Software is eating the world. And open source is eating the software world. Year over year, the usage of open source software is increasing. The current economical climate is further accelerating this growth, since open source has a number of added benefits over proprietary software.
Not long ago, open source adoption was slow due to a number of traditional barriers:
- Not familiar with open source software: companies using proprietary software don't know of any open source alternatives.
- Complexity of deployment: open source software is made up of a number of building blocks. It's a system of interlocking parts, all working together. To make the system perform efficiently, knowledge of all components involved is helpful.
- Legal concerns about licensing: the number of licensing schemes can be confusing.
The key insight is that open source projects are more flexible, quicker to innovate and implement new technical capabilities and features. Government, healthcare and media are traditionally more process-heavy and slower to change. These sectors are now increasingly adopting open source, citing technical capabilities and features as most important. 35% of respondents believe government will be the biggets adopter of open source the coming 2-3 years.
These are the main factors when companies decide on which software to adopt:
- Does it solve our problem?
- How much does it cost us?
- How secure is it?
- Can we fix it ourselves when it breaks?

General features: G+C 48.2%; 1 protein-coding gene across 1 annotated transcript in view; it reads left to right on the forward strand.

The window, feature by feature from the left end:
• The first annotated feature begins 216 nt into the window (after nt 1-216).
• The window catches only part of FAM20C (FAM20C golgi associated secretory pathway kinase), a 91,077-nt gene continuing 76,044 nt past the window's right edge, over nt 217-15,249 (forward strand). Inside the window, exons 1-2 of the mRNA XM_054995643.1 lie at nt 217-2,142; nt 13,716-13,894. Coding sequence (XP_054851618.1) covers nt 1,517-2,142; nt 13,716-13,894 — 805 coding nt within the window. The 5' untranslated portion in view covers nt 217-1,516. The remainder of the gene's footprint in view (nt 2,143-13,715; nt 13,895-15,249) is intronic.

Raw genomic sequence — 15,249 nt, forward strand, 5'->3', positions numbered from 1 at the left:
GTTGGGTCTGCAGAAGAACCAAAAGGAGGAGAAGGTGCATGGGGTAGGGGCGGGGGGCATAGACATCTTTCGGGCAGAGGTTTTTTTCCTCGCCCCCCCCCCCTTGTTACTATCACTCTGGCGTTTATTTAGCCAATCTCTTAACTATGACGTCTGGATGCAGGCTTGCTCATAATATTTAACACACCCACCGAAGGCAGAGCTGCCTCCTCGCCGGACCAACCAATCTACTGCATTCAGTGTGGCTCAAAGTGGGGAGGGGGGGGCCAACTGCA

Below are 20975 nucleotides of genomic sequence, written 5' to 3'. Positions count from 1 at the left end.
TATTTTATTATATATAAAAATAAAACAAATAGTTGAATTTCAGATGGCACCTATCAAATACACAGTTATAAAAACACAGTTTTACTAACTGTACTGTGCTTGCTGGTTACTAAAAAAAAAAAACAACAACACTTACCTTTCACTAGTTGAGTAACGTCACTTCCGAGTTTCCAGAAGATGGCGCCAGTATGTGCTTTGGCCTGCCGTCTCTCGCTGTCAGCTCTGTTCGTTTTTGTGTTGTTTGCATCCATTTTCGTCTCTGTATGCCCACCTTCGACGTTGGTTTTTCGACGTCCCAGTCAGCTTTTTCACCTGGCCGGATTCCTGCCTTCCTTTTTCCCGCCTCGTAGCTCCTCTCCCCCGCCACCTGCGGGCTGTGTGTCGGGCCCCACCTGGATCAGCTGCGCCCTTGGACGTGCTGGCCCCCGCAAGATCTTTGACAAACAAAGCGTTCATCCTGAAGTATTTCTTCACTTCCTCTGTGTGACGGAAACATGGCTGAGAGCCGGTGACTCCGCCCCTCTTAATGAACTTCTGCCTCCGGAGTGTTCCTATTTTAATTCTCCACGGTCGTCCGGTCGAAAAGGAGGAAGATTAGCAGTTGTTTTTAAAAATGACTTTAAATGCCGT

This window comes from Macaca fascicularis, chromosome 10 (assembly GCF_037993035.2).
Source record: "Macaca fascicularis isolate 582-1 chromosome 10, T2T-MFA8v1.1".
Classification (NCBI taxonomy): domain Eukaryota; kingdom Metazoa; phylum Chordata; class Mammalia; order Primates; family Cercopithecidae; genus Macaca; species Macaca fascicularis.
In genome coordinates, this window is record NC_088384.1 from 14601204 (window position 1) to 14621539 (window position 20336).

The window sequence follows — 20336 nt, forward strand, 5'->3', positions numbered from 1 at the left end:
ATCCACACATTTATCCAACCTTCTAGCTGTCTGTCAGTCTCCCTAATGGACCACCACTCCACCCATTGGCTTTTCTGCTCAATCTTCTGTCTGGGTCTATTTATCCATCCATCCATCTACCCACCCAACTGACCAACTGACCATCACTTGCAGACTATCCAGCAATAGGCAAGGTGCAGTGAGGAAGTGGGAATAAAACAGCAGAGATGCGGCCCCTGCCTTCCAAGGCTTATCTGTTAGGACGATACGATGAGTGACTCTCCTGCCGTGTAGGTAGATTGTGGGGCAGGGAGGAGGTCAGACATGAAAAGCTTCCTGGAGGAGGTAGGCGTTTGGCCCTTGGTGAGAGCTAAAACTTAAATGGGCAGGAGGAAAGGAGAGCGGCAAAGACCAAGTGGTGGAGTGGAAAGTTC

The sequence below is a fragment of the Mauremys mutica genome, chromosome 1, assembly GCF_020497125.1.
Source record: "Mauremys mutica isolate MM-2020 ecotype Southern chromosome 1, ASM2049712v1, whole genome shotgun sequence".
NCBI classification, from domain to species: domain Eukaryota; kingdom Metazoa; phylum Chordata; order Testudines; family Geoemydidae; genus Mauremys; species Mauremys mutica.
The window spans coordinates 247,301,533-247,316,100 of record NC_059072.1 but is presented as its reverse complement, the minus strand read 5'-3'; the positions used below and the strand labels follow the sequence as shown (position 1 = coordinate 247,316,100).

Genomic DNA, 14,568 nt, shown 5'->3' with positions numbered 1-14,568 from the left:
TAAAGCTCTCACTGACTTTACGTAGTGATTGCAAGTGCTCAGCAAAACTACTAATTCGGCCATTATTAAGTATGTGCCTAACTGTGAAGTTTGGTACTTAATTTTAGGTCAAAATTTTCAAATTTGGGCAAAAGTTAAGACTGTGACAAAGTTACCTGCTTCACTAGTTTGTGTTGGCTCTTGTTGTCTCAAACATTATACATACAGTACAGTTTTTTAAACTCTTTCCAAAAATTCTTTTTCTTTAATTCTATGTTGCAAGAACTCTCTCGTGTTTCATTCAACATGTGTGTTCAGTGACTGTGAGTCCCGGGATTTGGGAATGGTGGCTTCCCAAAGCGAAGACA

The first factor is a no brainer: proprietary as well as open source software solves business problems. The added value from open source comes from the next three factors. 45% of the respondents chose technical capabilities and features as most important, when choosing open source over proprietary software.
Licensing of open source software can sometimes be complex, but most of the time the software is free. Your cost per user per year will be lower than with proprietary software.
Security problems can be solved faster since the source code is freely available. Dive into the code and fix the problem yourself, or get help from the community.
And since the source code is available to anyone, there is no vendor lock-in. You can get data out of your systems and take it to another or a different service provider. You can choose to fix problems yourself, or you can get a support contract, which is the main business model of most commercial open source companies. Only 12% of respondents chose proprietary vendor support as an important decision factor.
Questions about open source alternatives for your own proprietary software? Let's talk!